For James Bond fans everywhere, the phrase "odd job" probably brings to mind the petite, hat-flinging villain of films past. Scary as he may be, the phrase's new connotations may be even scarier, as unemployed and increasingly desperate Americans turn to quirky or unorthodox ways to make ends meet.
Just as in the James Bond films, however, help is on the way. This time it's in the form of Oddjobnation.com, a newly launched Web site that promises to help “turn that pink-slip into a golden ticket.” Job seekers are provided with city-by-city listings of temporary vocations from the boring to the bizarre. The site also offers tips on everything from how to ride out the wave of unemployment to saving money to dating cheaply, and it hosts an exclusive Web series titled “Odd Jobs,” a comedy about two twentysomethings who find creative ways to pay their New York rent.
“Contrary to popular opinion, the loss of your job isn’t the end of the world," said the site's founder, Jeremy Redleaf. "If anything, it’s just the beginning of new world — maybe even a more exciting, satisfying world.”
Since its launch in early March, Oddjobnation.com has received more than 500,000 hits and averages about 10,000 visits a day. And what began as a resource for those only in major metropolitan areas now provides listings for upwards of 600 cities.
Recent listings have sought a “surfer dude” to make local deliveries, "hot grandmas" for a Paris Hilton party, arm-candy for an unnamed Asian celebrity and a fat man to dance to the movie Madagascar 2’s “I Like To Move It, Move It.” (Yes, really.)
“[It's] anything and everything,” Redleaf said. “And by everything I mean EVERYTHING in capital letters.”
Of course, not every job falls into the crazy category. In fact, most don’t. There are thousands of listing that offer opportunities for valets, gift-wrappers, readers and aquarium-cleaners. Many others seek those with niched creative talents, such as quilt-making and chalk-board artistry. It seems there's something out there for everyone.
While the primary goal of the site is to help out those in need of transitional employment, its secondary purpose is to introduce viewers to Redleaf's sharp, satirical Web series. After all, Redleaf is also an actor, writer and director who received national attention last summer for his viral parody clip “Palin-Juno."
In "Odd Jobs," a young conservative — played by Redleaf — falls victim to his boss’s eenie-meenie-miny-moe decision to cut costs. Completely lost, he turns to his slob of a roommate — played Devin Ratray of "Home Alone" — who is financially sound, despite apparently never leaving the couch.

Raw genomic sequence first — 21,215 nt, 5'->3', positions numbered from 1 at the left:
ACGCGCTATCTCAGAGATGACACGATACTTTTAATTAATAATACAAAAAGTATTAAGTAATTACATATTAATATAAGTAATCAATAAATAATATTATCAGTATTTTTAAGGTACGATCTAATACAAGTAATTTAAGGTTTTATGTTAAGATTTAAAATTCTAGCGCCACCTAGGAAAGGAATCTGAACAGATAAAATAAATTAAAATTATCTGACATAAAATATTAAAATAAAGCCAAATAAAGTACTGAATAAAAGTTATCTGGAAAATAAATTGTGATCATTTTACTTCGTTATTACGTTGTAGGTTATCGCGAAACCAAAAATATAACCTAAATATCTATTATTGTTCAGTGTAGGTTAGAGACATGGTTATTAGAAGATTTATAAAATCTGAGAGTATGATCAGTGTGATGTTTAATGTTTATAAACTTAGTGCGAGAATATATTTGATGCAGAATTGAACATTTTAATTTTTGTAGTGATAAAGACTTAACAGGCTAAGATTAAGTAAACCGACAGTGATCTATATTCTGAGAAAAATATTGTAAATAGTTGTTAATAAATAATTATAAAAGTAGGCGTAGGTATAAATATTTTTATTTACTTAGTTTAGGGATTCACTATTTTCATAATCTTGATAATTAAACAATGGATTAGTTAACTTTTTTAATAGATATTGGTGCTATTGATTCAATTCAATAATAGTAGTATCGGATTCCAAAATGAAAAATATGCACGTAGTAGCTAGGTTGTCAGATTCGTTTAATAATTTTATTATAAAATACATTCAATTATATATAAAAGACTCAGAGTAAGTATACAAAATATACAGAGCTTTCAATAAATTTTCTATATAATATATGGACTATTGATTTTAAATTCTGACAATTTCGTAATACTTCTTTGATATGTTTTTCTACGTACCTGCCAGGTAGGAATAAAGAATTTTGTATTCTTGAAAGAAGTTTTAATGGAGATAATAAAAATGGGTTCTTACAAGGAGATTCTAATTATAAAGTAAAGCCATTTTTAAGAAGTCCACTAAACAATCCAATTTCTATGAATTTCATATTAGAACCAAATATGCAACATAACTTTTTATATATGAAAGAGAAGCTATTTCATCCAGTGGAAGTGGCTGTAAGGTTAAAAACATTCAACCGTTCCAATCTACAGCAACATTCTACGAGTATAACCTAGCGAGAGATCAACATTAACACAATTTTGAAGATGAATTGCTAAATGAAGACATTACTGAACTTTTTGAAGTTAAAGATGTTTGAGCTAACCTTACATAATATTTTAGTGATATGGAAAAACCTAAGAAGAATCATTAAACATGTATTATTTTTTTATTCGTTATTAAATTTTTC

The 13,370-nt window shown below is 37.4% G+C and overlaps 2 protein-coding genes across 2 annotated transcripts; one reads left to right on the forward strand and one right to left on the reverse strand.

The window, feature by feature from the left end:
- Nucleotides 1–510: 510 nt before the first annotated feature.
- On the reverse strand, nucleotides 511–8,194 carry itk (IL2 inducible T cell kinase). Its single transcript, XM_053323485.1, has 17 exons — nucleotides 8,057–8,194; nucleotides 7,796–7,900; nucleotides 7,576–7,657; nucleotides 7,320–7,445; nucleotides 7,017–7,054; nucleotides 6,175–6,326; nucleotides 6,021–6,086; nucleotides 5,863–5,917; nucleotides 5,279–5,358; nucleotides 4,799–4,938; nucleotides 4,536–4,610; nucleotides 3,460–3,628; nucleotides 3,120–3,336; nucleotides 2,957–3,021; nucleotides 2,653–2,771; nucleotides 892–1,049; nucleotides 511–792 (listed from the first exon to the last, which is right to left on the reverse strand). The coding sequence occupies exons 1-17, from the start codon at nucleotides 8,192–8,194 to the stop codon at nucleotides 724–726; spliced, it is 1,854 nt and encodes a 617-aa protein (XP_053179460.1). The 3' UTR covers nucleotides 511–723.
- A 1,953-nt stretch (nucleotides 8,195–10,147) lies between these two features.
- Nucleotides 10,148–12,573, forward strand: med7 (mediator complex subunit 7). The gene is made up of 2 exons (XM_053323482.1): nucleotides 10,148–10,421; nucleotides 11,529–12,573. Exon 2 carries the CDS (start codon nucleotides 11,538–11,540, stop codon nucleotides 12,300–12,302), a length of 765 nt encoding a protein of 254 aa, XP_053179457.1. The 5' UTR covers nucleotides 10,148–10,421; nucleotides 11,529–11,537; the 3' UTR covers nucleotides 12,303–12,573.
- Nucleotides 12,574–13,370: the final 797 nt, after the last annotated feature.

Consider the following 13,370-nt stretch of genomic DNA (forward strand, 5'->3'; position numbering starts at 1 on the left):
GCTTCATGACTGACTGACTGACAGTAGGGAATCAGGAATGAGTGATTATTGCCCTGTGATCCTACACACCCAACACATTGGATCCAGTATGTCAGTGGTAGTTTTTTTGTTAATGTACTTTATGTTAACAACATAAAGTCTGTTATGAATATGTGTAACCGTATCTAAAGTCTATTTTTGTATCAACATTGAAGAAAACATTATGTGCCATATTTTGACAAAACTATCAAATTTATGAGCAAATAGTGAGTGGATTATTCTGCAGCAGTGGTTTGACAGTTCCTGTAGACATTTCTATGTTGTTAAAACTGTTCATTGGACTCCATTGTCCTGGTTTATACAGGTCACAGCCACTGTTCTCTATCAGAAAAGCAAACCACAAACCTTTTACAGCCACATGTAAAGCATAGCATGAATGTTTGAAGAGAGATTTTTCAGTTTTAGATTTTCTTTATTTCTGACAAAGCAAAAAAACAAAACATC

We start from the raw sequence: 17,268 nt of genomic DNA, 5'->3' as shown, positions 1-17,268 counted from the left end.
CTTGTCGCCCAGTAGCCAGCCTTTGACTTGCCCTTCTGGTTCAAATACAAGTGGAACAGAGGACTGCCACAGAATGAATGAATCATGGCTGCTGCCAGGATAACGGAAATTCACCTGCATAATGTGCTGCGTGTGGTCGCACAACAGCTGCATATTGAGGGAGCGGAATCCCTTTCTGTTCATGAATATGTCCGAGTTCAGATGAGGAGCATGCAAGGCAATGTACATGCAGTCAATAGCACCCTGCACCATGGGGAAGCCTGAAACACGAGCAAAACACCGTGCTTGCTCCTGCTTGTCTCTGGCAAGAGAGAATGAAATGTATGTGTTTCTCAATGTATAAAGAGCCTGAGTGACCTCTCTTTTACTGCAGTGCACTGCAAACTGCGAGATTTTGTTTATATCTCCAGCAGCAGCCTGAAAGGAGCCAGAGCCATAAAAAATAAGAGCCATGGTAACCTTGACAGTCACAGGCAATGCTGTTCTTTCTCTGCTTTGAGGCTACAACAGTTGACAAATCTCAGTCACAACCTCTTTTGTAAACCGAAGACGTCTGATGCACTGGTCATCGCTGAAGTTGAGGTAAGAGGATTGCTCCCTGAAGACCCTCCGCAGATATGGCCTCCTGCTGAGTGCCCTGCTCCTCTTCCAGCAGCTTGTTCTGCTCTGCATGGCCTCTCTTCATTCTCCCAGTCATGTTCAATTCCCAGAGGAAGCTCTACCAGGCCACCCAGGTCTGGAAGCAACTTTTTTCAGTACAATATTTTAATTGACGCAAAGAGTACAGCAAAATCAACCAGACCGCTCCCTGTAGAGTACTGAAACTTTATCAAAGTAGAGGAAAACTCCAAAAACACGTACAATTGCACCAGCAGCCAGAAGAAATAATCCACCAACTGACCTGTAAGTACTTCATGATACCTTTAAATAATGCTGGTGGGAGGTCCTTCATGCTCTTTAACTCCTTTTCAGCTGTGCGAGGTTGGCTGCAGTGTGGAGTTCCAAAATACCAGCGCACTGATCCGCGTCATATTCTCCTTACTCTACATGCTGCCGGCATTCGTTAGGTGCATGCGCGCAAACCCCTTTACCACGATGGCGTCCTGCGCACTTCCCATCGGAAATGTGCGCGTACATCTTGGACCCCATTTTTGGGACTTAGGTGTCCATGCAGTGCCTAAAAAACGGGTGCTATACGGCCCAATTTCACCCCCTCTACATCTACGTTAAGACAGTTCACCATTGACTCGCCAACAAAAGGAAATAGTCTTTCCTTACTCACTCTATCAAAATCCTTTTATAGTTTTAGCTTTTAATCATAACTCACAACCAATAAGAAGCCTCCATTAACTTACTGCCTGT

“After doing 'Palin-Juno,' I realized how easily and quickly I could reach people on the Web,” Redleaf said. “So I wrote 'Odd Jobs,' cast it, shot it and then created the Web site. It all happened so fast. As soon as I had the idea, I ran with it, and then sprinted with it, and here we are.”
The idea for the series and subsequent site came about after Redleaf visited a friend in Los Angeles who, in his estimation, had become the "God of odd jobs."
"We were driving all around, picking up dead Christmas trees in January," Redleaf said. "My friend had arranged to get about thirty bucks per tree for these pickups. After that, we went back to his place — which he owned, except he rented out all the rooms, rented out the driveway, he even rented out a part of the yard so this woman could have a garden. He lived in the garage.”
Redleaf immediately recognized the comedy in these experiences and developed the Web series, but he needed a vessel to market it. Considering the economic difficulties of the country, he realized he could attract viewers by turning the funny concept into a resource, as well.
“At this point, the show is there to bring traffic to the Web site and the Web site is there to bring traffic to the show. It’s symbiotic,” he said. “The most rewarding part of the experience so far has been the personal notes that I’ve gotten from people all around the country. This one woman in Minneapolis asked for my address so that she could send her famous oatmeal cookies. For her, the Web site had removed the stigma of taking odd jobs.”
For some, odd jobs may always feel like a Plan B, while others may excitedly embrace the new adventures. But whether getting an odd job is the Plan A, B, C or even Z, it’s nice to know there’s a community out there to help.
Blake J. Harris is a freelance writer and film producer based in New York City. He can be reached at editor (at) certmag (dot) com.